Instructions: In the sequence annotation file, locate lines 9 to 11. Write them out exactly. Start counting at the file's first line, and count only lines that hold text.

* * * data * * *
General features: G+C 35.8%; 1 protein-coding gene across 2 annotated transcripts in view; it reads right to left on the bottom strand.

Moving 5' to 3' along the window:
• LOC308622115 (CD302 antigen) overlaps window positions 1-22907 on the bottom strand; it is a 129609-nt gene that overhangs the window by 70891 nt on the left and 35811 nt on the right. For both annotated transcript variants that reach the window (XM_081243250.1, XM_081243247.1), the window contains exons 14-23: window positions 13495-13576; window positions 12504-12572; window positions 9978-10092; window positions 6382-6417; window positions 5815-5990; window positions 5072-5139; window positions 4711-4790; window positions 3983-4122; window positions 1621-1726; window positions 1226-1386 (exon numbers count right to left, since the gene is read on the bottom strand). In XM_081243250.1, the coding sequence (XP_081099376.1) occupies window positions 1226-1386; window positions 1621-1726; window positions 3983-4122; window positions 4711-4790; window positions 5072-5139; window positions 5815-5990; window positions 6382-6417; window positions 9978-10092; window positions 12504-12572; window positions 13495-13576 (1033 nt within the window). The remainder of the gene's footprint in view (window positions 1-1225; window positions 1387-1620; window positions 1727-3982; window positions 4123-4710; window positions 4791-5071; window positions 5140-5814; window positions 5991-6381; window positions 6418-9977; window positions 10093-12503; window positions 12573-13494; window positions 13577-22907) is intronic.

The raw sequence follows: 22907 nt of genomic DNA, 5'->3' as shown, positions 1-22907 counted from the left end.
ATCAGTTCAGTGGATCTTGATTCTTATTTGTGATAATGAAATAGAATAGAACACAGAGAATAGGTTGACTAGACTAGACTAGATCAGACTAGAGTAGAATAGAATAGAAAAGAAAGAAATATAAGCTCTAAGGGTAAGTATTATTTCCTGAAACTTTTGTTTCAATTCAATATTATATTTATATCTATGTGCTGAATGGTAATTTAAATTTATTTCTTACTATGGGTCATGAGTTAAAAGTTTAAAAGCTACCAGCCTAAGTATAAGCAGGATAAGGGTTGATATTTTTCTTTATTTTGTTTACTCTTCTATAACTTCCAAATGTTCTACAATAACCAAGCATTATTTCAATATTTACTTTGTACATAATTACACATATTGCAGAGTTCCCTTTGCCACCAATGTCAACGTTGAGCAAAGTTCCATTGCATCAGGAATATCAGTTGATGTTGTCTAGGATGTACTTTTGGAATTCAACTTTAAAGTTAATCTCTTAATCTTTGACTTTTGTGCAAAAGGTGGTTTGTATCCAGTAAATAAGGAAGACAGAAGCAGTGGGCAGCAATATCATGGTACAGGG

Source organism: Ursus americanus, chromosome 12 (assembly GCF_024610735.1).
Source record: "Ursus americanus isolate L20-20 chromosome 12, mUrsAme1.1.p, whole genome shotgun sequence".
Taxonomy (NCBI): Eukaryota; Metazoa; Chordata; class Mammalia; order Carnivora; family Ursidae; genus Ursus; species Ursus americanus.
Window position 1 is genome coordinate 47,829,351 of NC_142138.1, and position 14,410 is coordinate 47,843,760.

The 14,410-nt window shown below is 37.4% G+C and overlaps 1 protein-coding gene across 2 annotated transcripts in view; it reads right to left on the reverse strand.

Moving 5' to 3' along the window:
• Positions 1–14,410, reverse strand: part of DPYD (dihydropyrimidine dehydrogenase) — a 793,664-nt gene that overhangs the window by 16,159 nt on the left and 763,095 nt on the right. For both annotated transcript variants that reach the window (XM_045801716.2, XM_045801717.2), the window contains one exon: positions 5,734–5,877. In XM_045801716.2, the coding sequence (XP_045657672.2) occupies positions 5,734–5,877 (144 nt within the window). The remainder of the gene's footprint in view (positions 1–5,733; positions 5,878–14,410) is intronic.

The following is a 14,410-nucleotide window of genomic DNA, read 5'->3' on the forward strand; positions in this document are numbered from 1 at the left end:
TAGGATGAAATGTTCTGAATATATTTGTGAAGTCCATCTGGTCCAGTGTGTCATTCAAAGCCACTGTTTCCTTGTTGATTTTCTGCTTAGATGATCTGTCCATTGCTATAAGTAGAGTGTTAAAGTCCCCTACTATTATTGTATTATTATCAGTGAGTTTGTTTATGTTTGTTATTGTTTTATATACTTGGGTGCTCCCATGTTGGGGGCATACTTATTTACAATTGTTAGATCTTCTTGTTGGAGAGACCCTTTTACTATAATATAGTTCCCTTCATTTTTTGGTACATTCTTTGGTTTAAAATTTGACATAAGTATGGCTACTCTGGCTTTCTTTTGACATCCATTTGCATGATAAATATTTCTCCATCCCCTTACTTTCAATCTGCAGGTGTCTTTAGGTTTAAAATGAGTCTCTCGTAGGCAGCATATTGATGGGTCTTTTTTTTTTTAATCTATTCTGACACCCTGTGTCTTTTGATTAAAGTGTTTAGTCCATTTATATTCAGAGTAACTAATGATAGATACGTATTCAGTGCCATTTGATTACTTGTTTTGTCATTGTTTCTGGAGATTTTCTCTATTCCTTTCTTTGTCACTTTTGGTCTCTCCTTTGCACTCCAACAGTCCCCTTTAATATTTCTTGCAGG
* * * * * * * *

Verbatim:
Window position 1 is genome coordinate 47,829,351 of NC_142138.1, and position 14,410 is coordinate 47,843,760.

The 14,410-nt window shown below is 37.4% G+C and overlaps 1 protein-coding gene across 2 annotated transcripts in view; it reads right to left on the reverse strand.

Moving 5' to 3' along the window: